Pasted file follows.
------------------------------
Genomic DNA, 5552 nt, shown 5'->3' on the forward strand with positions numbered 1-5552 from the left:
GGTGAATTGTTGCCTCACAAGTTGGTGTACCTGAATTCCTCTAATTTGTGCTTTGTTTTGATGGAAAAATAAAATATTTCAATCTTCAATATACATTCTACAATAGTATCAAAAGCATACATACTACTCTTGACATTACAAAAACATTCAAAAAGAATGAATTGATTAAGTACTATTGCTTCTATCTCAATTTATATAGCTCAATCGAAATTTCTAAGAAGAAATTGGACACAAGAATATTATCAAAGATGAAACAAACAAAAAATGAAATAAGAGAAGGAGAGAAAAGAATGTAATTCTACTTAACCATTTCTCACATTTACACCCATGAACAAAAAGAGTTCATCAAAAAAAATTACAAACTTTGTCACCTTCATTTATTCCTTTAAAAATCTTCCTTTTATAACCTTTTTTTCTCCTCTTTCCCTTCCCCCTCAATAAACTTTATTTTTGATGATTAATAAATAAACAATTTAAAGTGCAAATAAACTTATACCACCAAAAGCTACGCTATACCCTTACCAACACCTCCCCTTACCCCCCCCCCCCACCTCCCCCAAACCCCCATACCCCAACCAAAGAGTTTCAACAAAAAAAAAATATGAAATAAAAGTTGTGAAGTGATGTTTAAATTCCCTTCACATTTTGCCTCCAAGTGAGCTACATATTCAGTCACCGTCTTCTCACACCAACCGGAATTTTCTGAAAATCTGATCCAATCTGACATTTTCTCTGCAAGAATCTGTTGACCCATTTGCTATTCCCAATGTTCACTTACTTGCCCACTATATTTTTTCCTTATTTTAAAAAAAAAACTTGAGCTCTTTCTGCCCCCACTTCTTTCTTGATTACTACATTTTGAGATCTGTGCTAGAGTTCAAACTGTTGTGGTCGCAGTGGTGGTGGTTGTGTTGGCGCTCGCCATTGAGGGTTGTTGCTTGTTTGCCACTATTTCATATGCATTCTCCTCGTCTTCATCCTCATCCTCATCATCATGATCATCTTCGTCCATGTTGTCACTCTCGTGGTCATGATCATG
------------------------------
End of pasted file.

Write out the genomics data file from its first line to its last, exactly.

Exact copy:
Genomic DNA, 5552 nt, shown 5'->3' on the forward strand with positions numbered 1-5552 from the left:
GGTGAATTGTTGCCTCACAAGTTGGTGTACCTGAATTCCTCTAATTTGTGCTTTGTTTTGATGGAAAAATAAAATATTTCAATCTTCAATATACATTCTACAATAGTATCAAAAGCATACATACTACTCTTGACATTACAAAAACATTCAAAAAGAATGAATTGATTAAGTACTATTGCTTCTATCTCAATTTATATAGCTCAATCGAAATTTCTAAGAAGAAATTGGACACAAGAATATTATCAAAGATGAAACAAACAAAAAATGAAATAAGAGAAGGAGAGAAAAGAATGTAATTCTACTTAACCATTTCTCACATTTACACCCATGAACAAAAAGAGTTCATCAAAAAAAATTACAAACTTTGTCACCTTCATTTATTCCTTTAAAAATCTTCCTTTTATAACCTTTTTTTCTCCTCTTTCCCTTCCCCCTCAATAAACTTTATTTTTGATGATTAATAAATAAACAATTTAAAGTGCAAATAAACTTATACCACCAAAAGCTACGCTATACCCTTACCAACACCTCCCCTTACCCCCCCCCCCCACCTCCCCCAAACCCCCATACCCCAACCAAAGAGTTTCAACAAAAAAAAAATATGAAATAAAAGTTGTGAAGTGATGTTTAAATTCCCTTCACATTTTGCCTCCAAGTGAGCTACATATTCAGTCACCGTCTTCTCACACCAACCGGAATTTTCTGAAAATCTGATCCAATCTGACATTTTCTCTGCAAGAATCTGTTGACCCATTTGCTATTCCCAATGTTCACTTACTTGCCCACTATATTTTTTCCTTATTTTAAAAAAAAAACTTGAGCTCTTTCTGCCCCCACTTCTTTCTTGATTACTACATTTTGAGATCTGTGCTAGAGTTCAAACTGTTGTGGTCGCAGTGGTGGTGGTTGTGTTGGCGCTCGCCATTGAGGGTTGTTGCTTGTTTGCCACTATTTCATATGCATTCTCCTCGTCTTCATCCTCATCCTCATCATCATGATCATCTTCGTCCATGTTGTCACTCTCGTGGTCATGATCATG